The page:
A. Repairing the product or its part,
B. Replacing the product or its part with a new or serviced replacement product or part, which may be a similar successor model product or part and possibly of a different color than the replaced product or its part,
C. Refunding the purchase price of the product.
Pole Bicycle Company Oy will at their sole discretion, make the decision themselves as to which option to pursue and implement in the case of a valid and clear warranty. In the event that option C is deemed the most appropriate solution, Pole Bicycle Company Oy, reserves the right to offer a reasonable amount or percentage of the market value of the frame or component, in light of its use, condition, and fair and reasonable maintenance of the duration of its use. In the above situations, we will cover reasonable shipping costs.
The consumer shall have the rights according to the national legislation. This warranty shall not limit the consumer’s rights under the valid national legislation, nor the rights based on purchase agreements or sales contracts with respect to the seller. Should a product or its part be replaced or the agreed price of the product be refunded to the consumer, the ownership of the replacement product or its part shall be transferred to the consumer, and the ownership of the replaced or returned product or its part shall be transferred to Pole Bicycle Company Oy. We shall grant the replaced product or its part or the repaired product a warranty which corresponds to the remaining period of warranty of the original product. Utilizing and applying the warranty may require the consumer to answer questions by means of which we will attempt to identify possible problems or defects relating to the product. Our warranty does not cover product assembly or installation work or costs or possible additional costs incurred by model changes.
LIMITED WARRANTIES DO NOT COVER
- Normal wear or cosmetic damage such as scratches, dents, hollows, corrosion, impressions, and abrasions
- Defects caused by careless and poor handling
- Damage caused by incorrect care, overloading, negligence (for example, insufficient maintenance of bearings or suspension components) or accidents, such as falling over, colliding, falling, fire, or being crushed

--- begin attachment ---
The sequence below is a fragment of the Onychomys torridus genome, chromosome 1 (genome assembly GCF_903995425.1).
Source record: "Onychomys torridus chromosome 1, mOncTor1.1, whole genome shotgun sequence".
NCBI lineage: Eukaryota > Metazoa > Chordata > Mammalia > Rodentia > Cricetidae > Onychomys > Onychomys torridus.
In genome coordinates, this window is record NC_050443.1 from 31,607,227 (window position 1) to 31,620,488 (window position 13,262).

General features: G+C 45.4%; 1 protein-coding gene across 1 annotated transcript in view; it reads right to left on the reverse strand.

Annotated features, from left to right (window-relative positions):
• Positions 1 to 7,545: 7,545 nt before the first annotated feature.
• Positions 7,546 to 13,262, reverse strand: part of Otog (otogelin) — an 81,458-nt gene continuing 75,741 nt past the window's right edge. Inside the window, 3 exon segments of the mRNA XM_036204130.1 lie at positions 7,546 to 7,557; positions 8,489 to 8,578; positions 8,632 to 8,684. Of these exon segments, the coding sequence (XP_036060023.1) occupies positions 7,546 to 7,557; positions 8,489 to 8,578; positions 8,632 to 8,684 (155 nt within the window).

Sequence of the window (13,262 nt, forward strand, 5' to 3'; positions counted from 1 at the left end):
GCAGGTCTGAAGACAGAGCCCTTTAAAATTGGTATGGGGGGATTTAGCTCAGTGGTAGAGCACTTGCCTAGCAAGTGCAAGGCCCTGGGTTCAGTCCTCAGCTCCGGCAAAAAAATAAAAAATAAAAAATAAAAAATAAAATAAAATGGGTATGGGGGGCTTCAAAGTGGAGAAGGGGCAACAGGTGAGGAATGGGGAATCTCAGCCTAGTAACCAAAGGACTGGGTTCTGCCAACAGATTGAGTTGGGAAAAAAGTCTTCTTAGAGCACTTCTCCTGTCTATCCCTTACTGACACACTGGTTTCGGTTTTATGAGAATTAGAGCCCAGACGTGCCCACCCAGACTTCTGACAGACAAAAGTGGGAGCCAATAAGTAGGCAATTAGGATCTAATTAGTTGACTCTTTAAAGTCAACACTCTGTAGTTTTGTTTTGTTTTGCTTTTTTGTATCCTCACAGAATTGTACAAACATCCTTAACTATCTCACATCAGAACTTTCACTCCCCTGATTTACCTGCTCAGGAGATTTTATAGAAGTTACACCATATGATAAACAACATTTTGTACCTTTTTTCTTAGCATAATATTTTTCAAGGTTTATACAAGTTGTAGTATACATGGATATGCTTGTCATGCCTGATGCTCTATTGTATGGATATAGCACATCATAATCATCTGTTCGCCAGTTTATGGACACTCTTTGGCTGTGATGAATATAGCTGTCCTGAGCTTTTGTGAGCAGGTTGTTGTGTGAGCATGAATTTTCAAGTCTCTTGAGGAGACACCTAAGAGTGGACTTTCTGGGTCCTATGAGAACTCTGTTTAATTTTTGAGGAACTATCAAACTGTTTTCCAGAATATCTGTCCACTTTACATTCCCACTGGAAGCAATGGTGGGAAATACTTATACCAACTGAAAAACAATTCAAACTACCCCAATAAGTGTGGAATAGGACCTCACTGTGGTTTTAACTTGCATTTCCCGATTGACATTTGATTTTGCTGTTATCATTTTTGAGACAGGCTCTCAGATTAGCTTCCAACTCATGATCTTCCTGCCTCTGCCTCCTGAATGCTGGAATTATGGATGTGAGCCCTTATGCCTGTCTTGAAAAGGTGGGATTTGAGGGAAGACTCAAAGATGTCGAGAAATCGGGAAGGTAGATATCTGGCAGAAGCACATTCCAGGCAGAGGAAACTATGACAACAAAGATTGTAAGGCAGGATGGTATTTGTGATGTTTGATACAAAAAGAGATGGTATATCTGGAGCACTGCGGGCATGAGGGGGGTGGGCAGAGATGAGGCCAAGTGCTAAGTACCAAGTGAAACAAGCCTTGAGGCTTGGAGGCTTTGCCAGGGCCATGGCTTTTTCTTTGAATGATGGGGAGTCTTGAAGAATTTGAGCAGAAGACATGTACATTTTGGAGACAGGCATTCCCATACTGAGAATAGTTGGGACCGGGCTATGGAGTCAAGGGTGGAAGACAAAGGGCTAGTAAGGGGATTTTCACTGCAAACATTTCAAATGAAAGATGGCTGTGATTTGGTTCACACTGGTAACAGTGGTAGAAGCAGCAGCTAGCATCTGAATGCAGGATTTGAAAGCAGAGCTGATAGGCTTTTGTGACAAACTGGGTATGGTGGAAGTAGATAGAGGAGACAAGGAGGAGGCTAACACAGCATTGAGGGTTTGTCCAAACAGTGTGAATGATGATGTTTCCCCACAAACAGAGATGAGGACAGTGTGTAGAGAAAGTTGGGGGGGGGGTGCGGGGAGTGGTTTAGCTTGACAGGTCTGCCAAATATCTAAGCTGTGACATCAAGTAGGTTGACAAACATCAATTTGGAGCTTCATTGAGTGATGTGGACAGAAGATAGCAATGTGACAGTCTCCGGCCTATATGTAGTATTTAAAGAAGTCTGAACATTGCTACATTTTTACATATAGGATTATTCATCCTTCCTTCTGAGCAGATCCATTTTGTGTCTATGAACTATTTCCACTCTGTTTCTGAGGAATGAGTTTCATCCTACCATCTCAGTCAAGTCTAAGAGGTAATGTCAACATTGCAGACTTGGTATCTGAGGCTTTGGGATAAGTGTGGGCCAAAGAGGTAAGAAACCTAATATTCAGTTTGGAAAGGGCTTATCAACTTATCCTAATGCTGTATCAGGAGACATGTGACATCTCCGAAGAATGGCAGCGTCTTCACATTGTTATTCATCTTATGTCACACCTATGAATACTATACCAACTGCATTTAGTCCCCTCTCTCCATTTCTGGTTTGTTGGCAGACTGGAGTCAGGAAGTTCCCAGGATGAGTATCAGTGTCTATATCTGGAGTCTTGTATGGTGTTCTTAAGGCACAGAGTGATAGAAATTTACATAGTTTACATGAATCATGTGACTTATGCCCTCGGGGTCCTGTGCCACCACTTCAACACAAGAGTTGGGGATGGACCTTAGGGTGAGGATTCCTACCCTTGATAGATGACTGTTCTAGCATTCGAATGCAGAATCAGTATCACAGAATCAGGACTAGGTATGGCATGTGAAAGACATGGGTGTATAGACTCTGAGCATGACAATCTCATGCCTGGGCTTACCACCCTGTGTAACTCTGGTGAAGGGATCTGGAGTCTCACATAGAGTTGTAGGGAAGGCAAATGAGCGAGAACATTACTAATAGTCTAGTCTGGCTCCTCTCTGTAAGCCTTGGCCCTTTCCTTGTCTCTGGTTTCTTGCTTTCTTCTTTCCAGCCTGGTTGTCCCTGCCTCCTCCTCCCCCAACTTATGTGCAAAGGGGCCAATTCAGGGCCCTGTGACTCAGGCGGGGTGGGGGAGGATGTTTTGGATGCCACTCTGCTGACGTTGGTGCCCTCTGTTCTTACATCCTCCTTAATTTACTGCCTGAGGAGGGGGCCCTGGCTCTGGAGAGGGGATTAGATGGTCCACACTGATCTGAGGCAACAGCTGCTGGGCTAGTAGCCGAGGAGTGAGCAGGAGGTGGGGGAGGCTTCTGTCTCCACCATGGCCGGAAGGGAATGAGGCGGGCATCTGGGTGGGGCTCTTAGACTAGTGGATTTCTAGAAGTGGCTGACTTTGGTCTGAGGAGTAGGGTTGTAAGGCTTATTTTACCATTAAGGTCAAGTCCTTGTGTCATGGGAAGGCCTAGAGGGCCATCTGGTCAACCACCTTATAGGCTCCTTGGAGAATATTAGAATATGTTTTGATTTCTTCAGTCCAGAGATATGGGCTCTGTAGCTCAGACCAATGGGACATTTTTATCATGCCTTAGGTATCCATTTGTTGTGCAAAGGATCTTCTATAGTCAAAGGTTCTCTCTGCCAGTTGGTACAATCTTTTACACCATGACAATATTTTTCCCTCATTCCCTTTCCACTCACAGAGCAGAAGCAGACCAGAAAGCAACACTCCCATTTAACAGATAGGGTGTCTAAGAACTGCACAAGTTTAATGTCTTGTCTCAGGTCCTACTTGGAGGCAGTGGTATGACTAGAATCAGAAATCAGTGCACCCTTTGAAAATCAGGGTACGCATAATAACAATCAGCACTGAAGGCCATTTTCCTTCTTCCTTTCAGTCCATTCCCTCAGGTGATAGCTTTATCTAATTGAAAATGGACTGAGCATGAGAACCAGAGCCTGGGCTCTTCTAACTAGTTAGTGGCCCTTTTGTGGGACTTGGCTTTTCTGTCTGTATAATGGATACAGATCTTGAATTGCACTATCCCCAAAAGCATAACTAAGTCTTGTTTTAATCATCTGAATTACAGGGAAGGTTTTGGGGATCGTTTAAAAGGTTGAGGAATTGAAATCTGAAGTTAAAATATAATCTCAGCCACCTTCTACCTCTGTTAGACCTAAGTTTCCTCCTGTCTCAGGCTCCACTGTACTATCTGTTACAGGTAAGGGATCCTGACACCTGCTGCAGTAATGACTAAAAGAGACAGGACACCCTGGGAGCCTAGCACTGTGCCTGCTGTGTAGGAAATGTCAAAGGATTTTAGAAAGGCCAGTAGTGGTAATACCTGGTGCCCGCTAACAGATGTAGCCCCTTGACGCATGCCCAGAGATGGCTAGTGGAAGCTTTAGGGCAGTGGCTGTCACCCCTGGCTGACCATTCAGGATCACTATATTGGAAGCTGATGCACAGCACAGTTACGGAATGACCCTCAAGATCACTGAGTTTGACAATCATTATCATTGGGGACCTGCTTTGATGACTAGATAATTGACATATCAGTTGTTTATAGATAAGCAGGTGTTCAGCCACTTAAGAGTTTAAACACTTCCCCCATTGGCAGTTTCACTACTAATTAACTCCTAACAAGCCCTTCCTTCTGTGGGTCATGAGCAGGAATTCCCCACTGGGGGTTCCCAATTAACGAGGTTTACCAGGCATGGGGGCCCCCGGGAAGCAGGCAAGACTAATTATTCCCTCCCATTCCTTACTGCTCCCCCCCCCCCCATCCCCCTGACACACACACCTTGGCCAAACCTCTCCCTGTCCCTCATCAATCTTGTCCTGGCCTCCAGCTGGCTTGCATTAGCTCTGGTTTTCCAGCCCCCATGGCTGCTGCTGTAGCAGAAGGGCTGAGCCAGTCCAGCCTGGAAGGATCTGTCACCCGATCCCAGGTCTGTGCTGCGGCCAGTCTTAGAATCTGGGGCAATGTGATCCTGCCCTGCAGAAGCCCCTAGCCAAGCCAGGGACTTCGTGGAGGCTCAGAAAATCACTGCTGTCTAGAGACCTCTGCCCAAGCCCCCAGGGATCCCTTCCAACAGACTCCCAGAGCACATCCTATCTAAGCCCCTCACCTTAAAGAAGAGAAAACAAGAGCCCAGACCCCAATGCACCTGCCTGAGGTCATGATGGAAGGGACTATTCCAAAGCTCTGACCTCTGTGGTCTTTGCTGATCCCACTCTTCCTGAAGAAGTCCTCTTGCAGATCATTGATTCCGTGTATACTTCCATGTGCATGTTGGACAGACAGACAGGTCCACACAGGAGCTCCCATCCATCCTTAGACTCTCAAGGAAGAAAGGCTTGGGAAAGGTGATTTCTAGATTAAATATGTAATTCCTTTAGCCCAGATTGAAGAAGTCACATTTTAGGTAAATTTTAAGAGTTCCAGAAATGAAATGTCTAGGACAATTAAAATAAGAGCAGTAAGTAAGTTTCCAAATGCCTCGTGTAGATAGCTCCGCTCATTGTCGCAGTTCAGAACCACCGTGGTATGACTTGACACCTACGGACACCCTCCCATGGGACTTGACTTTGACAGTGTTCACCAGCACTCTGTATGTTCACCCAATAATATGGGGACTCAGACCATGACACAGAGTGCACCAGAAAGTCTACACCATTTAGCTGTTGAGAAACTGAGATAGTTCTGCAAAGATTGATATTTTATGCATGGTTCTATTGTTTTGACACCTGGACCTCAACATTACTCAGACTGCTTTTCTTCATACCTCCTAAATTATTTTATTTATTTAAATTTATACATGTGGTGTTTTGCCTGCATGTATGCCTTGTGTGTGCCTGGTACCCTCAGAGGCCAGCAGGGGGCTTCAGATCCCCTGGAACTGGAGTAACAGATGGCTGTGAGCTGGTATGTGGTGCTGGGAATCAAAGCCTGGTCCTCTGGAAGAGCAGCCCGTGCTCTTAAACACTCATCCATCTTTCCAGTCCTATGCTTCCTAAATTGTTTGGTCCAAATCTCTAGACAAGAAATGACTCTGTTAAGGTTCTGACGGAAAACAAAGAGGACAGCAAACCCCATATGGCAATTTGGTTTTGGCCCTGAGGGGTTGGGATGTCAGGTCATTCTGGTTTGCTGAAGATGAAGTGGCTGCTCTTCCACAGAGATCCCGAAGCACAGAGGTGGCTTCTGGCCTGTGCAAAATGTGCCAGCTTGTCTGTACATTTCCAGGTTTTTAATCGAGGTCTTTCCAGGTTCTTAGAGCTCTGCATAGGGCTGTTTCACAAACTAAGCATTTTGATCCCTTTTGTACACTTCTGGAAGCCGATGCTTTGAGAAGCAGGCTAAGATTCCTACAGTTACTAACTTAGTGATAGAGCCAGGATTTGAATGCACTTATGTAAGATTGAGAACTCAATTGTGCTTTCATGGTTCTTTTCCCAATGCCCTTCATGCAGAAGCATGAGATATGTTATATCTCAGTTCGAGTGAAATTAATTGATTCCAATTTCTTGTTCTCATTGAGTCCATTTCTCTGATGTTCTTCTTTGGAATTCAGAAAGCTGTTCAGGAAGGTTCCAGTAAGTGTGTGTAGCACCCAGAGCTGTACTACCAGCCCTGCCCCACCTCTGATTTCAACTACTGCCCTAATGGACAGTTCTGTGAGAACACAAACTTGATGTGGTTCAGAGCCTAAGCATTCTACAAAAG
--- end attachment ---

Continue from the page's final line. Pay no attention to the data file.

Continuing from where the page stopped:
- Changes made to the product, such as engravings, painting, or changes to the frame and defects and damage caused by these
- Wearing parts such as wheel tires and shafts; unless the damage is due to a material or manufacturing defect
- Damage caused by maintenance measures carried out by a party other than Pole Bicycle Company Oy or a service point recognized and authorized by us
- Damage caused by lack of fair and reasonable maintenance measures carried out during the duration of the warranty period
- Products bought second-hand, unless the local legislation prescribes otherwise
- Defects due to normal wear or to another normal and reasonable aging of the product
- Professional or commercial use; such as using the product in competition or commercial activities and the defects or damage caused by that
- Defects, damage, or personal injury caused by extreme stunts or attempted extreme stunts comparable to competition activities
- Personal injury to the rider as a result of any of the aforementioned above warranty exclusions
- Excessive strain caused by incorrect fitment of third party components, use or miss handling
- Damage to the electrophoretic coating or adhesive by use of high heat on the frame.
We do not warrant the compatibility of the product with products and spare parts provided by third parties (from other manufacturers). This includes, but not limited to; incorrectly tuned shocks, excessive shock spring rate, and an under or overdamped shock.
We reserve the right to reject warranty claims concerning products that have been acquired and/or used contrary to the national laws of the consumer’s home country. This warranty is limited to countries where we sell or market the product ourselves or through authorized retailers.
Limitation of Liability
We will not grant any warranties to the user instructions of the product or to the unusual use of the products described in the user instructions.
We shall not, under any circumstances, be liable for secondary, special, indirect, occasional, direct or consequential damage, losses or expenses or the inability to use the product, which arises from the product or may be connected to the product, irrespective of whether they are due to the misuse, incorrect use, corrosion damage, incompetent use or defect of the product. The above limitations may not concern all consumers if any state does not or states do not allow the exclusion or limitation of secondary or consequential damage.
We reserve exclusive rights to decide whether;
A. The product will be repaired,
B. The product will be replaced by a new or serviced product, or
C. The purchase price or part thereof will be refunded.
One of these compensations is the only legal remedy obtained by the consumer under the limited international warranty granted by us. The decision pertaining to the validity and the actions taken in the event of a legitimate limited warranty, remain the sole discretion and decision of Pole Bicycle Company Oy.
We shall not be liable for anything caused by the products of third parties (for example other manufacturers) to our products. We shall not be in any way liable for the functioning or malfunctioning of the products or services of third parties (for example other manufacturers), of their usability in connection with our products, or for the safety of a product or service of a third party, nor are we liable for anything else caused by a product or service of a third party or related to these.
More is More™ A principle that we strongly believe in at Pole Bicycles. Our ethos is held firmly in function before form and form follows function. The Pole Vikkelä (meaning AGILE in Finnish) is all of these principles coming together.